Rich Cook


Rich Cook writes poetry. His work has previously appeared in Ink, Sweat & Tears and the RPS Notes into Letters project. He is currently working on his MA portfolio, a collection of poems about his upbringing in the West Midlands and its industrial heritage.


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(For Murdoch, Boulton and Watt)


Roll up the shutters Mr Murdoch, let the people see!


Six years of working the coal, knowing

that it harnessed the two great properties of the sun;

heat and light, combustion

in its correct proportions proved elusive

until Mister Watt perfected the steam engine.


I walked 300 miles from Redruth to Birmingham

with nothing more than an idea,

a desire to illuminate this Black Country,

what followed was a summoning;

gas- spirit of the coal, awakened

from the powdery fissures of nugget after nugget,

I captured its invisible vapors in retort.


Working the black gold, examining

its every nook until I had control,

wherefore it could be lit without fear of retribution.

When I had begun to perfect the process I had the audacity

to fill a bladder on a dense winter’s night

and light our way along Medlock Bank

leading my men like a piper across the battlefield.


This, it could be said, my first victory,

although the flame was little more than a firefly

quickly followed by a brief fulguration

of the Soho Foundry, the light a simple flash,

but enough to fuel encouragement.


Progress Mr Murdoch we cannot exist in the dark forever


When the flame was mastered I strung

a line of 60 lamps across the foundry yard

each one lit by hand, once they were all ablaze

they did scintillate with a brilliant flare which burned

in amber, red and gold.


As I surveyed the faces of those who had come to witness

the turning of night back in to the day,

I was struck by the change in register,

each set of eyes flickering as wild as the lamps

that roared before us.



Drove around the estate in a roller,

cream leather upholstery

and a quarter inch of maroon gloss paint,


applied by hand, liked to pretend

he was a surgeon, always wore a single red

carnation, in the lapel of his double breasted


cut at Hunstman of Savile Row.

Liked a snifter of first growth claret

always Margaux or Mouton.


I remember him eating steak tartare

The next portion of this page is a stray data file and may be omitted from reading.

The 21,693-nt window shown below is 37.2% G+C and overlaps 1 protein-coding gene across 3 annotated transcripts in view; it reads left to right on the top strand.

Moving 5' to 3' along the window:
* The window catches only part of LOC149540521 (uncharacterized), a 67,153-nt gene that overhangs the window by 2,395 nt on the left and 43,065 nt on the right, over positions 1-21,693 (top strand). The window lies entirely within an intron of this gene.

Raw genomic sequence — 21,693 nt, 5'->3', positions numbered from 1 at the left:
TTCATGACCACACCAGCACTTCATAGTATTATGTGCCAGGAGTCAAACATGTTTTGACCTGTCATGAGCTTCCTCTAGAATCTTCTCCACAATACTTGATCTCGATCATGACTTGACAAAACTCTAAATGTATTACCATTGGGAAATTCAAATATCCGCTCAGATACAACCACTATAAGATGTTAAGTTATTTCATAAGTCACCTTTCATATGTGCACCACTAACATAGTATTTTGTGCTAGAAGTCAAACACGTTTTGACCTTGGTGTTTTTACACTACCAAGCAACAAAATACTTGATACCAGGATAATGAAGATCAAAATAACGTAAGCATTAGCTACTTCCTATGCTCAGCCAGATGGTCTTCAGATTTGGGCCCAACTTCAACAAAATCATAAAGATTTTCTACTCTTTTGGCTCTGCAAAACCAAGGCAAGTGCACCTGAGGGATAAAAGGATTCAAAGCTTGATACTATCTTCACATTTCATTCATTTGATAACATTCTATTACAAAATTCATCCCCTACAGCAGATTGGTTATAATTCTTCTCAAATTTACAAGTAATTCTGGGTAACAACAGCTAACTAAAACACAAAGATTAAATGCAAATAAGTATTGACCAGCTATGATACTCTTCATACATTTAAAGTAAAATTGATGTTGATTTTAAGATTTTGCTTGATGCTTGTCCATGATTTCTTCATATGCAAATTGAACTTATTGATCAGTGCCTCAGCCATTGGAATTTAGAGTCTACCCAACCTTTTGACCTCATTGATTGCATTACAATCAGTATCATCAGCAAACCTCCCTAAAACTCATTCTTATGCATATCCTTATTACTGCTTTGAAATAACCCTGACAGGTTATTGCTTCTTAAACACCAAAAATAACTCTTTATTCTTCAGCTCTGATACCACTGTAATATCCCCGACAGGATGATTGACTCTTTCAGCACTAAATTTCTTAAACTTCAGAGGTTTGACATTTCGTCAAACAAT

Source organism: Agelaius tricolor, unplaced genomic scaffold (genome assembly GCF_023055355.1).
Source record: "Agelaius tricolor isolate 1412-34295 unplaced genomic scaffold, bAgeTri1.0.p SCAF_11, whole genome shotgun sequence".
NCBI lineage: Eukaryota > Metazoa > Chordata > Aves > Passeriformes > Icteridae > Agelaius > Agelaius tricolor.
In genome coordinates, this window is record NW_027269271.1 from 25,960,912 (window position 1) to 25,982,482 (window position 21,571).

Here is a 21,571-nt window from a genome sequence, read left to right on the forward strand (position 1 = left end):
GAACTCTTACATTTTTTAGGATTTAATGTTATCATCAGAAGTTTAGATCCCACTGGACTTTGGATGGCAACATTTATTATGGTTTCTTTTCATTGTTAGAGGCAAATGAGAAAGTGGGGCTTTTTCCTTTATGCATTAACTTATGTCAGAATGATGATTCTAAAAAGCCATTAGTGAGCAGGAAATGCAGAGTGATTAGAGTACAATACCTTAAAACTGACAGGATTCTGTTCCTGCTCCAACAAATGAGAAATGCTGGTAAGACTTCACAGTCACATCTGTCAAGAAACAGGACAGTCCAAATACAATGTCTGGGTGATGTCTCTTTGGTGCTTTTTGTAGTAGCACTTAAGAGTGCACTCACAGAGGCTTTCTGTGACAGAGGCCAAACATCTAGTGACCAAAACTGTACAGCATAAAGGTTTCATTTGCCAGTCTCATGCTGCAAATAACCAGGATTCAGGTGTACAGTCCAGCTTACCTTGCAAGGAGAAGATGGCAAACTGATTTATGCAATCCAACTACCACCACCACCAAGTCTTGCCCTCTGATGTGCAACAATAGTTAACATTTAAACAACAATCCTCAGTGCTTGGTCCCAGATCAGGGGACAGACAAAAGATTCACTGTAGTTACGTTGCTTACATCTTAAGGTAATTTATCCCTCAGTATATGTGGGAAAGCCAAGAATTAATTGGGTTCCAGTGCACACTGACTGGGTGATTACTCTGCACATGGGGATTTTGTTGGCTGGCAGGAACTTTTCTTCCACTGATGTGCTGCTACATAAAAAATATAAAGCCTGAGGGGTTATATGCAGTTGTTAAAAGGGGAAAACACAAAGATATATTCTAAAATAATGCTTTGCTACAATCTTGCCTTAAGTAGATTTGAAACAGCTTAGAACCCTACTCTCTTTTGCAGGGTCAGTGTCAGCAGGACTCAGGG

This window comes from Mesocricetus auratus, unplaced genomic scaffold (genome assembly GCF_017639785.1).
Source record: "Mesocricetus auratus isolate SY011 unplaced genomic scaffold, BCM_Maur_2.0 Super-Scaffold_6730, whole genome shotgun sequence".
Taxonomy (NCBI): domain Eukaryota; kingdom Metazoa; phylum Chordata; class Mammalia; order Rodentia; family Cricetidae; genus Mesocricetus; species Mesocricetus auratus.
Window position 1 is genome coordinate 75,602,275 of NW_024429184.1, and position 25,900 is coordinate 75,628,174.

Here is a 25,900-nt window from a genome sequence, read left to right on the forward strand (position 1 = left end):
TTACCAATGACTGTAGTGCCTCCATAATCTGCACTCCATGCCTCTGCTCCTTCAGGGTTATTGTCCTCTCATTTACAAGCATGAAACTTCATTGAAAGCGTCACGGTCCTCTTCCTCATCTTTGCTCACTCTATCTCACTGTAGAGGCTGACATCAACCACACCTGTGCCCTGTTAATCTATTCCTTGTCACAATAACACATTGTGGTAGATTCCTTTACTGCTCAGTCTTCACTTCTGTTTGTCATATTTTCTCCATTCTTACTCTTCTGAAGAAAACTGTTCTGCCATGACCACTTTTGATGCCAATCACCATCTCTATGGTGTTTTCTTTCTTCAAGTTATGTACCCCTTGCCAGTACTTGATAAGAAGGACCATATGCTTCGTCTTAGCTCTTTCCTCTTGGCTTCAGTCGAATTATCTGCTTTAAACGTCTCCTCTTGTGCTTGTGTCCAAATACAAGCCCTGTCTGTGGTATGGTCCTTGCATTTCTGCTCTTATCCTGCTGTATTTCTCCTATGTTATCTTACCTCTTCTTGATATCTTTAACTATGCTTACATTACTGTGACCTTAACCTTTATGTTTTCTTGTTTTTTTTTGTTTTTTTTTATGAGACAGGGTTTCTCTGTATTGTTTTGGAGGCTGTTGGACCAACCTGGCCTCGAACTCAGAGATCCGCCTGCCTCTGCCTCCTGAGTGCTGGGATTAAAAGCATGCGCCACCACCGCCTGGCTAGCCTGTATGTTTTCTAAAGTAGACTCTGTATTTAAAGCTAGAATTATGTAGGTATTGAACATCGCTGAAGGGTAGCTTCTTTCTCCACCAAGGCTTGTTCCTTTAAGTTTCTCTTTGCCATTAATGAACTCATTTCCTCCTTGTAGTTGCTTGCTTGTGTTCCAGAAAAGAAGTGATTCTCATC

in the kitchen at Lodge Road, biggest house on the block

the one with the horse chesnut


all my friends would raid on autumn evenings

like mini bank robbers,

scratchy balaclavas swaddling their tiny bonces.


He left one Christmas morning to take his mistress

“fat Jill” with her candy floss hair

on the Orient Express and returned


just before New Year to his wife

the first female Magistrate in town,

who accepted his belated Xmas present


of a tartan shopping trolley housing two bottles

of Gordon’s dry gin.

Fat Jill kept on until his death,


we saw her stomping down the corridor

the last time I visited at the private hospital,

the nurse with the drinks trolley


offering tea or coffee and a small selection

of fizzy drinks, Robin searching

for a final glass of claret, defiantly announcing


I have never drunk a can of coke in my life.


The family has decided to retire our father

for his preservation,

we have found the perfect spot on the factory floor

which he will soon occupy amongst

the antiquated lathes

roped off with a thick line of velvet

dusted free of fine metal filigree,

the wooden slats to which he will be bolted

have been skinned

of near a centuries worth of industrial grime.

At night I sneak into his room

and funnel litres of silken oil through his open mouth

as his engine softly splutters,

it pours like freshly harvested honey,

building strength as his inner workings

are in need of continual lubrication.

His body is growing stiffer with the weight of his new wiring,

hindering movement so I work globs of axel grease

into his joints to ease the strain,

when he eats his insides rotate like a belt drive

emitting a satisfying little hum,

in time this will amplify

filling a 20,000 square foot warehouse

with the revs of his motor at full steam.